People's Bawdwin Industry is the current title for the Burma Mines. The Shan States are located in the hilly far north-east of the country, adjoining China. Centuries-old abandoned silver mines were discovered when the British took over the area in 1886. Although most of the silver had gone, the huge slag tips were found to contain lead, zinc and copper which could be profitably recovered if cheap transport to a smelter could be organised. The main line reached Lashio in March 1903 and the Burma Mines, Railway and Smelting Co Ltd was promoted in March 1906, to lease the mines and smelt the slag ore. A 50 mile long 2ft 0in gauge railway through difficult country would connect the old mines to the Lashio line at Manpwe, from where the slag would go to Mandalay where a smelter would be built. Construction work was by 5 Dick, Kerr & Co locomotives hauling 4-wheel tippers from Wantage Engineering, but heavy monsoon rains caused unstable track and progress was slow.

The Tiger Camp mining area was reached at the end of 1908 and three North British 0-6-0s took over the main line haulage. With a wheelbase of only 6ft, 20 tons loco weight and 10 tons tender with 12in x 16in cylinders, they were masters of the 5 ton wagon fleet. Namtu became the railway headquarters, 38.4 miles from the Lashio line. Workshops here were soon building their own wagons and overhauling steam locomotives. Although only 2 miles directly from Tiger Camp, Bawdwin Mine itself is 500ft above and 5 miles of tortuous climbing including 2 reversals, deep cuttings and embankments which prompt bad landslips in the monsoon season - but bullock carts on the narrow tracks (still visible from the train) could be abandoned a last.

Avoiding the long haul to Mandalay, in December 1911 a smelter came into use at Namtu and a second 6 months later. With the ancient slag almost exhausted, fresh ore was now mined at Bawdwin and brought to Namtu by rail. 5 Kerr, Stuart locomotives came to the line around 1914 and three more NB 0-6-0s in 1916 brought the stock to 19 on the line (some locomotives had been transferred from the Mandalay smelters). The exchange point with the main line was diverted from Manpwe to Namyao in 1915, crossing the Namyao River on a long tall viaduct. Bogie wagons were built at the Namtu workshops, with further stock imported from India to improve line capacity, using vehicles of 17/18 ton capacity. Passenger services commenced to serve the vastly increased workforce, between Bawdwin Mine and Tiger Camp and from there to Namtu and on to Namyao serving the intermediate villages. From the start (and to this day) all passenger services were provided free of charge.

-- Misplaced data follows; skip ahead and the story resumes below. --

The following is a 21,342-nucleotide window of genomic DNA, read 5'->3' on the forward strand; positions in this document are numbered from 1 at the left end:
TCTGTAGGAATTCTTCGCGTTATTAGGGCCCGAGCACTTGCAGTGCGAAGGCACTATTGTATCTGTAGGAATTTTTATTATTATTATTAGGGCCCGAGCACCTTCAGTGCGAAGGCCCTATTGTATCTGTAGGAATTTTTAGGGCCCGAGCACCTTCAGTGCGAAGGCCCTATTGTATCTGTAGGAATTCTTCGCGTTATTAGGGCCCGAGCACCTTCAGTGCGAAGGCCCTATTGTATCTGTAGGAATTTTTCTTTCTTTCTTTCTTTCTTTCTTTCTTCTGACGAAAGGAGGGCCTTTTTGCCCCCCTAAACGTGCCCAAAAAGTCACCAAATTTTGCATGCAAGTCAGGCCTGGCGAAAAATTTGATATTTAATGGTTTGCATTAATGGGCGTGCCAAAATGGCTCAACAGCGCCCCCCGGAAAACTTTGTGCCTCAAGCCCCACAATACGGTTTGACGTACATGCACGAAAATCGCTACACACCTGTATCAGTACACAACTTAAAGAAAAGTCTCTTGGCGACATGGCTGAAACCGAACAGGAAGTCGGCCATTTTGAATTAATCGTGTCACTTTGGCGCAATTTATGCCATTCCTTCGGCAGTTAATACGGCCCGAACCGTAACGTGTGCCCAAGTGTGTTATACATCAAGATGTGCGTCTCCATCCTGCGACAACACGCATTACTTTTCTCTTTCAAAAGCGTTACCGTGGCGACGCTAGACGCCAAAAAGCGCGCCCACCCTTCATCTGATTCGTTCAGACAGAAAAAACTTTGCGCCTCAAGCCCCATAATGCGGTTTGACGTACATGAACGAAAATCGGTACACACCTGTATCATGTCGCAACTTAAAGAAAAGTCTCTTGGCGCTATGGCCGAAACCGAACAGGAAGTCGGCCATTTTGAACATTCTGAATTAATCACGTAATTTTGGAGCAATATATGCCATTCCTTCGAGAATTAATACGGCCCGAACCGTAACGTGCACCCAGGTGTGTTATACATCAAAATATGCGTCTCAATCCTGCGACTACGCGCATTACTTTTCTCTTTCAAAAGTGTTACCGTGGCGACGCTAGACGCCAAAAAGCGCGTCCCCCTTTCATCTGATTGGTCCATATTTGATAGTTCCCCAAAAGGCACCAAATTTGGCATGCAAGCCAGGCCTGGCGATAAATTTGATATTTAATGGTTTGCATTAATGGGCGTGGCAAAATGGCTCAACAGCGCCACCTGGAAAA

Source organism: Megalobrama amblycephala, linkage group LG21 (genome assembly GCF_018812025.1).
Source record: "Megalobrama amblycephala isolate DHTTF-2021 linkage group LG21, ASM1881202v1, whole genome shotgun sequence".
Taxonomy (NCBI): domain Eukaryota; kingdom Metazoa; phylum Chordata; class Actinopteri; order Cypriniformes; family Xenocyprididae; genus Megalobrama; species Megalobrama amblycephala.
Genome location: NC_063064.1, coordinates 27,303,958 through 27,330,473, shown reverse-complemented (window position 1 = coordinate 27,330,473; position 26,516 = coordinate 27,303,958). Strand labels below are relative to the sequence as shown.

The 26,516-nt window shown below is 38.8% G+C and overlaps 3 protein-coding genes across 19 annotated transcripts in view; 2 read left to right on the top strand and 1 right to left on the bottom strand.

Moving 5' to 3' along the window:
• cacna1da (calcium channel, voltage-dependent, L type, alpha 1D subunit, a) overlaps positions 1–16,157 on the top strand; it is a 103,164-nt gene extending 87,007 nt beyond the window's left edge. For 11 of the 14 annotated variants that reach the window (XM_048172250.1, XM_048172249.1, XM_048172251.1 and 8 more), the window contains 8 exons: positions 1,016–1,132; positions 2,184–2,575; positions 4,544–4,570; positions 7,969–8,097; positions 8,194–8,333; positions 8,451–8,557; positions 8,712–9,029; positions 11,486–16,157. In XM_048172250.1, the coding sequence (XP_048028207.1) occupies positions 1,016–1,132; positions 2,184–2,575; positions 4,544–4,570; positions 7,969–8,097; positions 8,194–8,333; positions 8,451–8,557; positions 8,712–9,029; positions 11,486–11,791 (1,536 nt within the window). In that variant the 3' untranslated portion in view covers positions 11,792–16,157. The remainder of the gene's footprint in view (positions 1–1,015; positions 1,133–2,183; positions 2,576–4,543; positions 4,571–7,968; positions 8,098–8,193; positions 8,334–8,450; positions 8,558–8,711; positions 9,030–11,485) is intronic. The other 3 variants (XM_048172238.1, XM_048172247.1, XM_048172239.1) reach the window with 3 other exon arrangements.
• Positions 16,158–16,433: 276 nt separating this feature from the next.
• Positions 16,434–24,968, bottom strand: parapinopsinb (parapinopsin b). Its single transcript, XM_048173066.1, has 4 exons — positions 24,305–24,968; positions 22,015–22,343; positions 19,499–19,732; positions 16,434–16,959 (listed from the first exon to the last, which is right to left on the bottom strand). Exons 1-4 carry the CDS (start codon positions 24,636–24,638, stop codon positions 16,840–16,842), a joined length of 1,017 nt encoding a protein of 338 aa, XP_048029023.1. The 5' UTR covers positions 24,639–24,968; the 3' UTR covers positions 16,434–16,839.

After the First World War, the local Burma Corporation Ltd took over operations. 100 wagons came from the American Pressed Steel Car Co to cope with output from a new ore crushing mill and an electrified underground line came into use at Tiger Camp in 1921 to bring ore at deep level direct from the Bawdwin Mine to storage hoppers for gravity loading. 3 Bagnall 2-6-2s arrived in 1922 for mainline work and all 4 wheel wagons were withdrawn. The 1921 annual report showed some 25 locomotives in stock for various duties.

Using current names, tender locomotives worked Manpwe to Nahsai (19 miles / 13.6 miles after Namyao became the main line interchange point), changing here to other Namtu based tender locomotives. Tank engines operated Namtu (38.4 / 33) to Bawdwin (50.7 / 44.2). The passenger trains serve stations at Namyao, Pangleng, Whelung, Nahsai, Sookmun, Nampai, Nakhun, Kungteng, the site of the first smelter, Namtu, Lopah, Wallah Gorge, Tiger Camp, E.R. Valley and Bawdwin but not normally Marmion Shaft.

Steam locomotives were converted from wood to coal burning in 1925. Further track improvements enabled a 10 ton axleload to be adopted and a reversing spur in the Wallah Gorge was replaced by a double spiral to further speed up the services. By 1929 there were 3 superheated Bagnall 2-6-2s on the line and 5 more rebuilds to this design were made at Namtu workshops. Battery electric locomotives were now used for underground haulage, 3 0-4-4-4-4-0 GEC(US) 1920 built electric locomotives hauling ore to the overhead tippler/storage silos at Tiger Camp.

1930 saw peak traffic from the mine, but the World economic slump of 1932 saw 17 older or smaller locomotives withdrawn. Investment in track and infrastructure enabled operations to remain profitable until 1950 when the lease expired. Under local Ministry of Mines control no official figures are available since that date, but it was quite clear from my own visit to Namyao in late 1997 that the railway is quite run down, despite the delivery of some Orenstein and Koppel diesels in the 1970s.  Kerr Stuart 0-4-2T 13 (2384/1914) and Bagnall 2-6-2 42 (2338/1927) are now thought to be the only serviceable steam locomotives left although there are undoubtedly enough parts lying around to return others to service if it was deemed necessary.

N.B. Burma still uses imperial miles to measure distances, roughly 5 miles = 8 km.

Rob Dickinson